Writer: Casey ChongWriter Ratings:Overall: Cast: Plot: Effects: Cinematography: Watch this if you liked:
"The Fast And The Furious" series, "Gone In 60 Seconds", "Motorway", "Smokey And The Bandit", "Thunderbolt" and "Initial D"
With so many popular video games fast becoming one of Hollywood's favourite diggers for movie adaptation, it would be a matter of time before we finally get to witness a big screen version of "Need For Speed".
Based on the hugely-successful video game franchise of the same name from Electronic Arts (EA), "Need For Speed" centres on Tobey Marshall (Aaron Paul), who is framed by his racing rival Dino Brewster (Dominic Cooper) and wrongfully imprisoned for the death of his young protege Pete (Harrison Gilbertson). Once out of the prison, he determines to exact revenge against Dino by entering a high-stakes underground racing known as De Leon. But before he can get there in time, he must overcome several obstacles from state to state - which includes evading police, facing traffic and dealing with a bunch of bounty hunters that Dino has put out on his car. Fortunately, he has a beautiful and resourceful car broker Julia Maddon (Imogen Poots) by his side as well as his loyal crew to help him along the way.
Like the Navy SEALs actioner "Act Of Valor" in 2012, director Scott Waugh certainly knows how to stage exhilarating action set-pieces that emphasized heavily on practical effects than over-reliance of CGI to get the job done. And as promised in the promotional trailers, the car stunts are indeed spectacular. Kudos must go to Shane Hurlbut's dazzling camerawork as well as Paul Rubell's and Scott Waugh's fuss-free editing that makes the action sequences cinematic enough to keep the viewers glued to their seats. Among the exciting scenes that this reviewer particularly impressed is the way some of the breathtaking "you-are-there" kind of aerial shots captured from inside the driver's seat when a car is flipped into the air in a dizzying angle before it crashes onto the ground.
But whereas "Need For Speed" succeed on its technical brilliance, the movie falls flat when comes to storyline. George Gatins' debut screenplay is rather disappointing. At 130 minutes, the story feels overlong and drags a lot with too many heavy-handed melodramatic moments. If only Waugh and Gatins are wise enough to trim the excess fat for a more straightforward car-chase thriller, the result would have been more grateful.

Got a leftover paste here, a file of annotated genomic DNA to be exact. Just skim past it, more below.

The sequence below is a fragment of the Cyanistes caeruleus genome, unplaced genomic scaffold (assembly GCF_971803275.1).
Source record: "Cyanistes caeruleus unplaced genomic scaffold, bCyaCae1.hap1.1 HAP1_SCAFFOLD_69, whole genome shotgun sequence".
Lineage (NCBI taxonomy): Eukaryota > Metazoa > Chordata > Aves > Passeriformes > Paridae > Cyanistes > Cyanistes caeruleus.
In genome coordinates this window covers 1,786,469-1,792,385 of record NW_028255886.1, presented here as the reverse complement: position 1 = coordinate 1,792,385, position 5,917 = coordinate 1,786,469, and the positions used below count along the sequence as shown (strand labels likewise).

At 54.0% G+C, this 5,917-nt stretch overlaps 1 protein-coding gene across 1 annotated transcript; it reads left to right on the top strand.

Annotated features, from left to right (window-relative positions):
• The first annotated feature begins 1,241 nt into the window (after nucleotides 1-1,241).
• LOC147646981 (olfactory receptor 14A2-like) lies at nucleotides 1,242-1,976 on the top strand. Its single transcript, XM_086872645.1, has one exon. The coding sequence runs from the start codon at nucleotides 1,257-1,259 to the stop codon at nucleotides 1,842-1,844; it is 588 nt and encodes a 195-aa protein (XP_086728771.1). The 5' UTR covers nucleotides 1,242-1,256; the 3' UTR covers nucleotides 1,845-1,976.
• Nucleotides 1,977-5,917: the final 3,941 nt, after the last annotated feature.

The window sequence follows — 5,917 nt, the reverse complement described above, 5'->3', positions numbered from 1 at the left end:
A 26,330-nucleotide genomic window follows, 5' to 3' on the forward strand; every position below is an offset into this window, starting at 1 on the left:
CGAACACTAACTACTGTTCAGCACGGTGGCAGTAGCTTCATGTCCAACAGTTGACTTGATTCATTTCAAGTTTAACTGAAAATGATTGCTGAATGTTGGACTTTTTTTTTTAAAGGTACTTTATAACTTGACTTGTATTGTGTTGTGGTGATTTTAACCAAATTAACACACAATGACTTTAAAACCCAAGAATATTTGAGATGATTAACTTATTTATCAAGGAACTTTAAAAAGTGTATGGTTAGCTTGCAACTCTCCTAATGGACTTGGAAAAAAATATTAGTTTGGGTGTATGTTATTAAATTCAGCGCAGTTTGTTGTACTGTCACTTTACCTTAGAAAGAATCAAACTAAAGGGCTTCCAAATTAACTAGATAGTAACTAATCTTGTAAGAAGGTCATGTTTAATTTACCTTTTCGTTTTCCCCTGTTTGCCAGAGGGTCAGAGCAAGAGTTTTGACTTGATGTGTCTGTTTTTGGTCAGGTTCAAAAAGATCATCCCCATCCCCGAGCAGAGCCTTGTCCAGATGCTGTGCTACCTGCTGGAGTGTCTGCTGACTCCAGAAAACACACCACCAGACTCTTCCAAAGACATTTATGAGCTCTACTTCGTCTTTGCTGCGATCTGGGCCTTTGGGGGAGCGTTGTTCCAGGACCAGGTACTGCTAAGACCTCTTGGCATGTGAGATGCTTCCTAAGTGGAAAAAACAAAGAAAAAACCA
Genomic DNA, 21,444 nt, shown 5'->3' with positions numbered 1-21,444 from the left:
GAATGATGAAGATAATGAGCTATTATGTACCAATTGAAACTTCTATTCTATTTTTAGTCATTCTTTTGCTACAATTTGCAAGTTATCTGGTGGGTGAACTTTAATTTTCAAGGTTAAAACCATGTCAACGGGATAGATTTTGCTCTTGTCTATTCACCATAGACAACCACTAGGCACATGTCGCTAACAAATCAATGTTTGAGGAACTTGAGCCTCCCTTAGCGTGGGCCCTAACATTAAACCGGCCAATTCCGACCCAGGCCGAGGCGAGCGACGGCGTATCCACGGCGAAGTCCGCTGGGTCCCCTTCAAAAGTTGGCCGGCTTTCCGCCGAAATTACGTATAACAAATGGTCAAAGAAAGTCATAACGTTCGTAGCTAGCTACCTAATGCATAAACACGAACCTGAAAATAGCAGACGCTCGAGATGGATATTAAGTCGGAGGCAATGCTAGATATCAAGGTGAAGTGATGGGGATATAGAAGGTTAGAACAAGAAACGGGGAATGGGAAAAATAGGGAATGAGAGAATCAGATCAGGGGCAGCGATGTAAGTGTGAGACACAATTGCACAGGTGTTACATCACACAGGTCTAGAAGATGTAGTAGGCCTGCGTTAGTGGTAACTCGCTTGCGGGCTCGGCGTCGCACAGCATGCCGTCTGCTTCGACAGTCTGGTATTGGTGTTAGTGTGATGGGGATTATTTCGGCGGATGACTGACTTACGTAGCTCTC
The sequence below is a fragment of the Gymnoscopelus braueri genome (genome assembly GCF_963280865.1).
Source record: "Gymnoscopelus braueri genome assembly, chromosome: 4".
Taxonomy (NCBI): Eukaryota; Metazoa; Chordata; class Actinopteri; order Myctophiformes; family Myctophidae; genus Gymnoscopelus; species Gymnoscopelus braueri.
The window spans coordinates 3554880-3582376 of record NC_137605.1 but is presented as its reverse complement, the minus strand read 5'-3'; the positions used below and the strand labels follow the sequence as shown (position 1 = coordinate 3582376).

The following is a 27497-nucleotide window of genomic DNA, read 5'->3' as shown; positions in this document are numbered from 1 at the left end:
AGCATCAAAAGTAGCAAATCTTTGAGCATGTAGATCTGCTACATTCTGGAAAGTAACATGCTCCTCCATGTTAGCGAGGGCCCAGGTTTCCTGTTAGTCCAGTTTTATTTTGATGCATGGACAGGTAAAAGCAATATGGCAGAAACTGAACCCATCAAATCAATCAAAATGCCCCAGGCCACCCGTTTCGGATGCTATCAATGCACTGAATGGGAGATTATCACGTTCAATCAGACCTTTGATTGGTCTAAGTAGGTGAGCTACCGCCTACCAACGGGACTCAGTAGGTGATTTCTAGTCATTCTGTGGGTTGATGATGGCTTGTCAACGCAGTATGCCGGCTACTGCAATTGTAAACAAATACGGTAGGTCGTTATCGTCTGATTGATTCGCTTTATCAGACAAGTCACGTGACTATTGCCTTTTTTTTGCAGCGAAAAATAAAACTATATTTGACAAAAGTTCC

As for the cast, Aaron Paul (best known in TV's "Breaking Bad") is adequate enough to play a character that requires him to brood a lot. As Julia, Imogen Poots often steals the show with her spunky performance who certainly knows how to have fun. Not to mention she's pretty likeable and charming as well. Scott Mescudi, who plays the daredevil pilot Benny, is equally entertaining as the movie's frequent comic relief. Another actor worth mentioning here is Rami Malek's happy-go-lucky performance as one of Tobey's team member, Finn. Unfortunately Dominic Cooper hardly impresses much as the main villain Dino, while Dakota Johnson (soon to be seen in the highly-anticipated "Fifty Shades Of Grey" currently scheduled for 2015 release) is nothing more than a mere eye candy as Anita. Equally wasted here is Michael Keaton, who spends all the time playing a racing jock-of-sorts who happens to be the man behind the De Leon underground race. Problem is, his role is so underdeveloped because he's hardly has any direct interactions with other characters that makes this reviewer feel he's somehow a last-minute addition into the movie.
Despite the setbacks, "Need For Speed" provides decent winning formula for a car-chase genre. While "Need For Speed" doesn't go as creative or crazy as those featured in "The Fast And The Furious" series, those who are looking for a more grounded action (not to mention real stunts) will find this movie enjoyable enough to get a few kicks of pure adrenaline rush.Cinema Online, 12 March 2014